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3rd hotel to join Swan and Dolphin Resort in EPCOT area

In a move that’s been rumored since height testing balloons were first spotted last year, The Walt Disney World Swan and Dolphin Resort has confirmed that a third tower will be joining hotel complex near Epcot. The Orlando Business Journal confirmed the story first reported by the fan-site WDWNT. The project will feature a 14-story, 349-room hotel located on the current site of the Swan hotel’s tennis courts.

Work on the new hotel is expected to begin any day now (we’ve heard the tennis courts will be closing shortly, if they haven’t already). The grand opening is currently expected sometime in 2020.

The Swan & Dolphin has terrific convention facilities and the new tower will add 21,000 additional feet of meeting space. A space on the top floor will offer meeting attendees the much-desired view of fireworks at Disney’s Hollywood Studios and EPCOT.

The hotel is expected to include a small restaurant and bar that can also be used as event space. Additional amenities include a fitness center, outdoor entertaining space, and state-of-the-art technology.

“We look forward to expanding the Walt Disney World Swan and Dolphin Resort and to marking the next chapter in our decades-long relationship with Disney,” said a statement from Daniel R. Tishman, principal and vice chairman of Tishman. “This expansion is an exciting continuation of our commitment to delivering a best-in-class experience for all resort guests, and is consistent with our recent enhancement of the Dolphin lobbies and resort guestrooms.”

We’re a little disappointed how disjointed the new hotel looks from the two current Swan and Dolphin towers. They were designed by Michael Graves at the request of then Disney CEO Michael Eisner. Alas, Graves died in 2015, so he’s not around to create a third tower.

The new tower reflects the nature of modern hotels. Basically a giant box with rooms inside. It’s the amenities, level of service, and interior design that matters to the guest. Still this is Walt Disney World and I think the design should be something that tells a story and doesn’t just reflect light. This hotel would look great in a metropolis somewhere, at Walt Disney World, there should be some theme or at least some whimsy.

How do you feel about the location and the design?

(Concept art courtesy Tishman Hotels)

6 thoughts on “3rd hotel to join Swan and Dolphin Resort in EPCOT area”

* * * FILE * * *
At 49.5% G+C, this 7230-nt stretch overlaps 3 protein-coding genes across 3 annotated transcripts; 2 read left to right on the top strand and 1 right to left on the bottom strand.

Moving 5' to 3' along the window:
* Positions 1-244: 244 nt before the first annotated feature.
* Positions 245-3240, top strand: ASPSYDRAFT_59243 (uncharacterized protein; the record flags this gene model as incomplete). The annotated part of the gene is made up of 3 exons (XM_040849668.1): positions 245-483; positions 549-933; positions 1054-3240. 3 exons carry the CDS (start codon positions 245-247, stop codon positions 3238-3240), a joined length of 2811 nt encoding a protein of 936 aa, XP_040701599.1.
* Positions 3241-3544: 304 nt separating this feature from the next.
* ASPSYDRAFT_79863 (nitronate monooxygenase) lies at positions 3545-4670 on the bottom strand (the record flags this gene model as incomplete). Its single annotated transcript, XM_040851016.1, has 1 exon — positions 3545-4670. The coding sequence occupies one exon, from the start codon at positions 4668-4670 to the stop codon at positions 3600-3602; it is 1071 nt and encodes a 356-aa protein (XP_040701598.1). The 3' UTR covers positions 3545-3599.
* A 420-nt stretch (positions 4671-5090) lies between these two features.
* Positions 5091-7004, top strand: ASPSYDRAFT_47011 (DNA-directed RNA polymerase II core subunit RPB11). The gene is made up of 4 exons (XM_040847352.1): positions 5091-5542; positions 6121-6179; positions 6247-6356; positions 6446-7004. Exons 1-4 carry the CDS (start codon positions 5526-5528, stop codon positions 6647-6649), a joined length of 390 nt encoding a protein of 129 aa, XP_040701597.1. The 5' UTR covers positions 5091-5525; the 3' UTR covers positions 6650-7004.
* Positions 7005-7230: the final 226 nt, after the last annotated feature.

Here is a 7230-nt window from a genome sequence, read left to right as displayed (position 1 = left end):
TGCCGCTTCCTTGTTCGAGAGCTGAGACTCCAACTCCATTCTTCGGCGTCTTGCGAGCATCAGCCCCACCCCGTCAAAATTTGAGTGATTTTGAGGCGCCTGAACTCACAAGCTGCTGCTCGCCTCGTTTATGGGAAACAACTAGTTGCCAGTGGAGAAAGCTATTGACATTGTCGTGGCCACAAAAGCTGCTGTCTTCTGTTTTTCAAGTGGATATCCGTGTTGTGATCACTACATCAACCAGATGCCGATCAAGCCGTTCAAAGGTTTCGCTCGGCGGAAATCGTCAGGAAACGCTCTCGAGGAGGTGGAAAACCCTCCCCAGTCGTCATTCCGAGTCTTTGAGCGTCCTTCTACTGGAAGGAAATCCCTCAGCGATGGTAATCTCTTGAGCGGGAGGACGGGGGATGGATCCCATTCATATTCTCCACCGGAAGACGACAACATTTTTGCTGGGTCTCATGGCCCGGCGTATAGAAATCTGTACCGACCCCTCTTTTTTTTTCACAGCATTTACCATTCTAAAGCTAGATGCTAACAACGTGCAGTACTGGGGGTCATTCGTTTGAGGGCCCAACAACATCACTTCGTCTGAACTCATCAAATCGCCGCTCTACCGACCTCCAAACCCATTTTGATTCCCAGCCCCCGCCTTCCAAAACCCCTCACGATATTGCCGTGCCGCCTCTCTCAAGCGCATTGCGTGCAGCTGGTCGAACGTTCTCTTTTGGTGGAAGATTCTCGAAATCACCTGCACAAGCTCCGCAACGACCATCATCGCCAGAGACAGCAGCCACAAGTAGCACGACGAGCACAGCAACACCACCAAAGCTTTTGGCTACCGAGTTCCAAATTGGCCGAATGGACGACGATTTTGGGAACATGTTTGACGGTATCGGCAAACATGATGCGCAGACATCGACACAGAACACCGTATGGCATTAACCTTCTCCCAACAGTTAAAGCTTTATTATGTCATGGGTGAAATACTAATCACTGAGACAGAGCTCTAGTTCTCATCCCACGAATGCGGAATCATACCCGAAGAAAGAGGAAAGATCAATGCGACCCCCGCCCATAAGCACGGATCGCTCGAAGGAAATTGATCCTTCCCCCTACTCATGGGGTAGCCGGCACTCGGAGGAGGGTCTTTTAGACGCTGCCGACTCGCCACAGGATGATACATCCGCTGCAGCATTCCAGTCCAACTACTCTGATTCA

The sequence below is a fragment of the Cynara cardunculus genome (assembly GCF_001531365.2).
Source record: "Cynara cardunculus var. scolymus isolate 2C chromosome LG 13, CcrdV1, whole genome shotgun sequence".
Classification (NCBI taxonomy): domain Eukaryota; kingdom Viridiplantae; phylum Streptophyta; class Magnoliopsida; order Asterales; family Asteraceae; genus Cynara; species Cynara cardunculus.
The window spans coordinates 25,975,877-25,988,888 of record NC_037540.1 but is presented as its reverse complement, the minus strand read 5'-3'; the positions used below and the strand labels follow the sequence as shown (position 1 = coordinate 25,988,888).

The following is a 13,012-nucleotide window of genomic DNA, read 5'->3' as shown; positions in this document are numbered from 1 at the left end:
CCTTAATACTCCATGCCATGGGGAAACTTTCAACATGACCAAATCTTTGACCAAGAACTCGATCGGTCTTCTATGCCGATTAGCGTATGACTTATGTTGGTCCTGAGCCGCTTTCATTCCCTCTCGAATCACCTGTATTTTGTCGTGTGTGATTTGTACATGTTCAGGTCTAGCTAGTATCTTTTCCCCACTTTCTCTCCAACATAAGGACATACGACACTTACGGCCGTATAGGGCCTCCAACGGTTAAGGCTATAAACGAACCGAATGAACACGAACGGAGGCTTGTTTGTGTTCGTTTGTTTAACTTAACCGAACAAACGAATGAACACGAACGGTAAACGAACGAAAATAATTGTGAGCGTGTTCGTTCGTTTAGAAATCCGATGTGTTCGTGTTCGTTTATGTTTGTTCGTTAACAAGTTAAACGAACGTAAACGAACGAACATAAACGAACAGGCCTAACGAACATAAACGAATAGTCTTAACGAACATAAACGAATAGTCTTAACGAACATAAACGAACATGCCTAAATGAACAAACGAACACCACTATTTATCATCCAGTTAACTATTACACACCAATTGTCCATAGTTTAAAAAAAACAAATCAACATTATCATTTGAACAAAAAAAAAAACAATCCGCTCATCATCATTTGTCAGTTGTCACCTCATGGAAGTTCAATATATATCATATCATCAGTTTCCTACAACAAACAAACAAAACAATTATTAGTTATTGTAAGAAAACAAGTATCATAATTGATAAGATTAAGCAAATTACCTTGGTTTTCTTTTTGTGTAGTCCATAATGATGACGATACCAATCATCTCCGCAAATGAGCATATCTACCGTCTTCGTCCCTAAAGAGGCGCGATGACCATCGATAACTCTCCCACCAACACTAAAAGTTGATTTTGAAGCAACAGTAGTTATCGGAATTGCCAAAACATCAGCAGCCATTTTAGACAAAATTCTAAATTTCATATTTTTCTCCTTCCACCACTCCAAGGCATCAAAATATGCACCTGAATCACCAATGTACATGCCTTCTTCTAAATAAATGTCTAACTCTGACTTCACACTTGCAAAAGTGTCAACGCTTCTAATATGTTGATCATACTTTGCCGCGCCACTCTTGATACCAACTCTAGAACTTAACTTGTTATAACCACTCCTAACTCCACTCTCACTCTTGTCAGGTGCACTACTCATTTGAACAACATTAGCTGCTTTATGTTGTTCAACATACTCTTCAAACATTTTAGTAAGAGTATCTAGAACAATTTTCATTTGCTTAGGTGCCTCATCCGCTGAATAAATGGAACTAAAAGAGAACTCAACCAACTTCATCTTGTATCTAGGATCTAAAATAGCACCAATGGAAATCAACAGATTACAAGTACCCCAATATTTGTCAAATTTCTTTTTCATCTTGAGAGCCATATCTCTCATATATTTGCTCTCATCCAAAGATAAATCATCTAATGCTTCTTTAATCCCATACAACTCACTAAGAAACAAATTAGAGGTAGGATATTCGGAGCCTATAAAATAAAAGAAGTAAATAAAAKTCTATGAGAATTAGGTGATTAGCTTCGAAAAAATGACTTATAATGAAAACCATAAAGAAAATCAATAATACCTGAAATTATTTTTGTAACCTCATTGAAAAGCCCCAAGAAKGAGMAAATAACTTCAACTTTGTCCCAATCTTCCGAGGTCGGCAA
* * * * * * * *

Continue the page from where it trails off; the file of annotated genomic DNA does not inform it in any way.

1. Looks like Tishman´s late revenge for being forced to accept the Swan and Dolphin designs – Eisner had many faults as a CEO, but he would never have accepted that sort of sloppy, unimaginative architecture…

  2. You are entirely correct. The design artwork shows an unthemed, plain looking (dare we say anorexic) box, quite inappropriate for a place such as Walt Disney World. One more reason not to choose that hotel resort when staying on the property…

  3. Agreed. There should be some art to the design. It shouldn’t just be a hotel that could be in Toronto or Chicago or Cancun.

  4. While the company is performing as well if not better than it ever has, this architecture makes me miss the Eisner days when each property was special. While better inside amenities are needed and appreciated, the exteriors of upcoming properties have become bland. The new Coronado tower reminds me of many Las Vegas strip properties which is the last thing Disney should mirror. Riviera looks on track to becoming the most bland appearing DVC property. It is unfortunate to put this boring box next to two great examples of design.

  5. To me, the Swan and Dolphin are hideously dated-looking buildings that reflect the worst of that era’s design, so I don’t really mind having a hotel that doesn’t match. A tower that is mostly glass will sort of blend into the background, which is what you want from a non-themed, non-Disney-operated hotel.

    Personally, I’d prefer to see that whole end of Crescent Lake bulldozed and a new Disney resort built there. Something on the scale of the other resorts (four to five stories tall at most) and offering good theming, perhaps like the Grand Californian or maybe even a Santa Fe-style Southwestern theme.

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